Repeated introductions of mesquite, its deliberate distribution within the country (Fig. 1), prevailing drought, livestock and feral animal’s movement coupled with decreased landuse and over exploitation of natural vegetation have led to spread of mesquite into various locations. The plant is a difficult to control invasive weed, free of natural enemies, competitive (El Sidig et al., 1998) and allelopathic (Mohamed, 2001). Mesquite has become a national pest (Elhouri, 1986) and constitute a threat to biodiversity and may lead to deterioration of natural vegetation and pastures and thus jeopardize the livelihood of a large proportion of the population, particularly, where livestock keeping and subsistent farming are the main avenues for income generation. Mesquite is underutilized. Increased utilization may, in addition to contribution to control and containment of the weed, leads to realization of significant ecological and socioeconomic benefits, especially, to poor communities and in drought stricken areas, where famines and malnutrition are the norm. Mesquite pods were main part of the diet in the Americas for several thousand years (Ibrahim, 1989). In Nigeria a local fermented food condiment “Kpaye” is produced, from P. Africana seeds (Omafuvbe, Abiose and Adaraloye, 1999). Mesquite pods yield flour of good quality (Felker et, al., 2003).
Mesquite species exude a water soluble gum that has been used as a substitute for gum Arabic during periods of restricted trading or international market shortages (Vilela and Ravtta, 2005). Mesquite pods and leaves may be used as feed supplements (Ravikala, et, al., 1995). Moreover, mesquite is a suitable tree for agroforestry in low rainfall areas (Luukkanen et al., 1983) and could be, if properly managed, a good source of high-value mechanical wood products (Felker, 2000). Based on global experience, complete eradication of mesquite is unlikely, principally because of the scattered and remote nature of infestations and the longevity of seeds. Spread of mesquite, as is the case with many invasive alien weeds, occurs through dispersal and repeated establishment of satellite foci from a founder population (Moody and Mack, 1988). To date heavy and extensive infestations are limited to certain areas in northern, eastern and central Sudan, but several scattered small isolated foci are known to exist all over the country (Fig. 1). The area under mesquite in New Halfa and Tokar delta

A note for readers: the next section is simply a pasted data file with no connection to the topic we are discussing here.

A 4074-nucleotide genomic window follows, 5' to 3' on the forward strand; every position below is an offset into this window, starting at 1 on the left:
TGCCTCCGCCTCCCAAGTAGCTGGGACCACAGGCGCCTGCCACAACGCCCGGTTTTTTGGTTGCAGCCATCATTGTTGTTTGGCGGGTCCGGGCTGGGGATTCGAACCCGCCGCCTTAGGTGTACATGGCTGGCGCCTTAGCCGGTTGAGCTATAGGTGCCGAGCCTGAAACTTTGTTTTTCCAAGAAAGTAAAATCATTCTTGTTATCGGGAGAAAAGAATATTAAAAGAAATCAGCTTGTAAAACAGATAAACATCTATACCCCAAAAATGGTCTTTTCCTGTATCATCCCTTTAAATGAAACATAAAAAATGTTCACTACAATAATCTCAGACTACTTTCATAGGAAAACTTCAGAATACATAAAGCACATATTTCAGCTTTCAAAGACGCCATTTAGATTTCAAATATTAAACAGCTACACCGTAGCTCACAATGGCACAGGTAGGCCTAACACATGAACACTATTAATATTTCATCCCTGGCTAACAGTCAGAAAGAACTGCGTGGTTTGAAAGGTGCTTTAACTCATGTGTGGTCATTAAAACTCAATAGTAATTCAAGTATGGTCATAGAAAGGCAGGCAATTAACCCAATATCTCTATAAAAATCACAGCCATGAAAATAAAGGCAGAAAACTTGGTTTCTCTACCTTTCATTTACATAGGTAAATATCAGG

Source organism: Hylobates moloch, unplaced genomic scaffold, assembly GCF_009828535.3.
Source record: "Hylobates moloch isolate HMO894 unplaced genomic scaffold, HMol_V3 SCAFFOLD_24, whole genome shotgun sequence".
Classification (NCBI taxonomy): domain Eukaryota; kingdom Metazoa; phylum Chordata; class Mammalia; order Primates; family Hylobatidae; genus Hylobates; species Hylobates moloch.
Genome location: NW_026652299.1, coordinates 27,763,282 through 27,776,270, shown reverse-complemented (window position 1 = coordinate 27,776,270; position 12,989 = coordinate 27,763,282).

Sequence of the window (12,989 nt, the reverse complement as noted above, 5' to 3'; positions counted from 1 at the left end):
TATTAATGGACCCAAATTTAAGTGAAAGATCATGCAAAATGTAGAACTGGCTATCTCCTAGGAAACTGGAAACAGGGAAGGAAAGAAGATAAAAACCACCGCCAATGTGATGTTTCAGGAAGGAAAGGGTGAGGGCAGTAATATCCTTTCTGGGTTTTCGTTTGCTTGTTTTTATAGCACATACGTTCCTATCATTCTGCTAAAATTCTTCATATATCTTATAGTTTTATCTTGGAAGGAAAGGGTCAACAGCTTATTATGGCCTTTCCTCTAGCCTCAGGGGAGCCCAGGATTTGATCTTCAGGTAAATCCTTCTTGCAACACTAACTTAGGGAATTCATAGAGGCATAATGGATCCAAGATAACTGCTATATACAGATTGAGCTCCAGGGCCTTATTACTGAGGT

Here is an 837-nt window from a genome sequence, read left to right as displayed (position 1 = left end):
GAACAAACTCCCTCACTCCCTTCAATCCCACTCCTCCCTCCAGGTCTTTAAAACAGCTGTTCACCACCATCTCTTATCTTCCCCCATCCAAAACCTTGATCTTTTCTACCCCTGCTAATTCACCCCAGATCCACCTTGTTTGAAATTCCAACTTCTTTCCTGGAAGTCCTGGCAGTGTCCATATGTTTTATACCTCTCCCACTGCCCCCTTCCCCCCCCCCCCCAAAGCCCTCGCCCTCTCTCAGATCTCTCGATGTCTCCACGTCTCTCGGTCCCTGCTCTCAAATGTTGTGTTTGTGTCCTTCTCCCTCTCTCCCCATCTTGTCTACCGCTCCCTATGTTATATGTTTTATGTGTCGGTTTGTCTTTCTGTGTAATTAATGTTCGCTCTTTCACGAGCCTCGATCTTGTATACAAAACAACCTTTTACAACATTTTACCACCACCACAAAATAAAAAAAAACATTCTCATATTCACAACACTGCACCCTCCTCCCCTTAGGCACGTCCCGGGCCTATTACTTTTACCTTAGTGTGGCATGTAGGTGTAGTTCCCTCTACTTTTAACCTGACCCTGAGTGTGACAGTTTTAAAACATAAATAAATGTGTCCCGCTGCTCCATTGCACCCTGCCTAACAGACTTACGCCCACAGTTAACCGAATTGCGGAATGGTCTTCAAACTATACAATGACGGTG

was estimated to be 18.5 and 27.3 thousand hectares, respectively in 1996 (ElBashir, 2004). However, in 2004 the infested area was estimated to be 88 and100 thousand hectares. The problem is set to increase dramatically if left unchecked. A two-step strategy of first destroying outlying populations and confining core infestations, as was successfully adopted to combat other invasive weeds including barberry (Berberis vulgaris), Striga asiatica and Euphorbia esula in the U.S (Moody and Mack, 1988), is needed. A significant reduction in distribution and rate of spread of mesquite may be achievable by eradicating new and small infestations and strategically important foci such as those high in river catchments, on irrigation canals, drains and abandoned land around agricultural schemes. The resources required to prevent mesquite spread, eradicate small infestations and confine established core infestations, on the short term, and eradicate them on the long term, are large. However, the potential costs and impact of the weed justify commitment of these resources. Successful sustainable management requires landowners and community commitment to follow-up. Widespread education is required to increase awareness of the weed. Information on distribution of mesquite is essential for planning. Advanced methods of obtaining data, including remote sensing and aerial techniques, need to be developed and applied. Research on biological control targeting seeds should be promoted. The seeds are the main vehicle of transport and spread of the weed. Beetle damaged seeds do not germinate. Devitalizing seeds reduces the seed bank, shortens the period for follow-up treatments, reduces rate of spread and helps contains the weed within the boundaries of the core infestation without influencing desirable attributes of the plant. On going work in the Agricultural Research Corporation indicates that effective control techniques are available for scattered mesquite plants. Dense infestations are much more difficult to control and may require an integrated approach involving the preliminary use of fire or mechanical removal prior to follow-up treatments. Management programmes, irrespective of means and methods adopted, should consider replacement of mesquite by indigenous species.